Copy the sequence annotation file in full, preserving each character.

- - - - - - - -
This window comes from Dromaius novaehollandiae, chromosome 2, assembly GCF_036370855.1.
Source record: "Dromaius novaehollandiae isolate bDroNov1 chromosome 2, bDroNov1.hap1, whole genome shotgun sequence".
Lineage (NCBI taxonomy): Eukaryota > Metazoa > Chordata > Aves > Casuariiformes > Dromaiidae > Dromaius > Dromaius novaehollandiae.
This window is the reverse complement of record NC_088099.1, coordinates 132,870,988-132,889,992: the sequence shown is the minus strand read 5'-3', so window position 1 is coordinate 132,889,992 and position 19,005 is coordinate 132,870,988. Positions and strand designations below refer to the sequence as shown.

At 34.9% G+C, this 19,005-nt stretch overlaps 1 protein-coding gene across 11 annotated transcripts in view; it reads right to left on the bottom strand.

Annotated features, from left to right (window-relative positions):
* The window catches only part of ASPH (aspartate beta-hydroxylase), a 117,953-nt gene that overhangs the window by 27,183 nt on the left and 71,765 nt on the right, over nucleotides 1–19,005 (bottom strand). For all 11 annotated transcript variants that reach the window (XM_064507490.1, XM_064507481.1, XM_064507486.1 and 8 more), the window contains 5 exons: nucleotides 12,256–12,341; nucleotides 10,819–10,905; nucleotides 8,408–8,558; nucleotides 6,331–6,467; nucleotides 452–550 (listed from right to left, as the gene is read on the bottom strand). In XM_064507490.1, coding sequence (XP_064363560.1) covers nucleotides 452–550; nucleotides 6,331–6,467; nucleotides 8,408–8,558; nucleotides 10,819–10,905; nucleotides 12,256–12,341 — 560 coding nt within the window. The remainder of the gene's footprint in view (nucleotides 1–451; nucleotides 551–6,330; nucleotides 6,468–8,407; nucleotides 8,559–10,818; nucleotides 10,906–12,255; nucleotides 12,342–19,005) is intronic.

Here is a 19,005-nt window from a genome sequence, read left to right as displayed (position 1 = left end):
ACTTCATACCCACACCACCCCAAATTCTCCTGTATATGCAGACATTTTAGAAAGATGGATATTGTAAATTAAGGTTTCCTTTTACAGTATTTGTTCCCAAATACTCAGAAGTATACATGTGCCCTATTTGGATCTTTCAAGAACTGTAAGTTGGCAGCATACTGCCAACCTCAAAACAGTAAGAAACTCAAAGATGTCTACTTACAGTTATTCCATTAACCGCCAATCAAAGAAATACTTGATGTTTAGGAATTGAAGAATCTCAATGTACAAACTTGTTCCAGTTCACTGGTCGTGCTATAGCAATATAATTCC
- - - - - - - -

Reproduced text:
This window comes from Dromaius novaehollandiae, chromosome 2, assembly GCF_036370855.1.
Source record: "Dromaius novaehollandiae isolate bDroNov1 chromosome 2, bDroNov1.hap1, whole genome shotgun sequence".
Lineage (NCBI taxonomy): Eukaryota > Metazoa > Chordata > Aves > Casuariiformes > Dromaiidae > Dromaius > Dromaius novaehollandiae.
This window is the reverse complement of record NC_088099.1, coordinates 132,870,988-132,889,992: the sequence shown is the minus strand read 5'-3', so window position 1 is coordinate 132,889,992 and position 19,005 is coordinate 132,870,988. Positions and strand designations below refer to the sequence as shown.

At 34.9% G+C, this 19,005-nt stretch overlaps 1 protein-coding gene across 11 annotated transcripts in view; it reads right to left on the bottom strand.

Annotated features, from left to right (window-relative positions):
* The window catches only part of ASPH (aspartate beta-hydroxylase), a 117,953-nt gene that overhangs the window by 27,183 nt on the left and 71,765 nt on the right, over nucleotides 1–19,005 (bottom strand). For all 11 annotated transcript variants that reach the window (XM_064507490.1, XM_064507481.1, XM_064507486.1 and 8 more), the window contains 5 exons: nucleotides 12,256–12,341; nucleotides 10,819–10,905; nucleotides 8,408–8,558; nucleotides 6,331–6,467; nucleotides 452–550 (listed from right to left, as the gene is read on the bottom strand). In XM_064507490.1, coding sequence (XP_064363560.1) covers nucleotides 452–550; nucleotides 6,331–6,467; nucleotides 8,408–8,558; nucleotides 10,819–10,905; nucleotides 12,256–12,341 — 560 coding nt within the window. The remainder of the gene's footprint in view (nucleotides 1–451; nucleotides 551–6,330; nucleotides 6,468–8,407; nucleotides 8,559–10,818; nucleotides 10,906–12,255; nucleotides 12,342–19,005) is intronic.

Here is a 19,005-nt window from a genome sequence, read left to right as displayed (position 1 = left end):
ACTTCATACCCACACCACCCCAAATTCTCCTGTATATGCAGACATTTTAGAAAGATGGATATTGTAAATTAAGGTTTCCTTTTACAGTATTTGTTCCCAAATACTCAGAAGTATACATGTGCCCTATTTGGATCTTTCAAGAACTGTAAGTTGGCAGCATACTGCCAACCTCAAAACAGTAAGAAACTCAAAGATGTCTACTTACAGTTATTCCATTAACCGCCAATCAAAGAAATACTTGATGTTTAGGAATTGAAGAATCTCAATGTACAAACTTGTTCCAGTTCACTGGTCGTGCTATAGCAATATAATTCC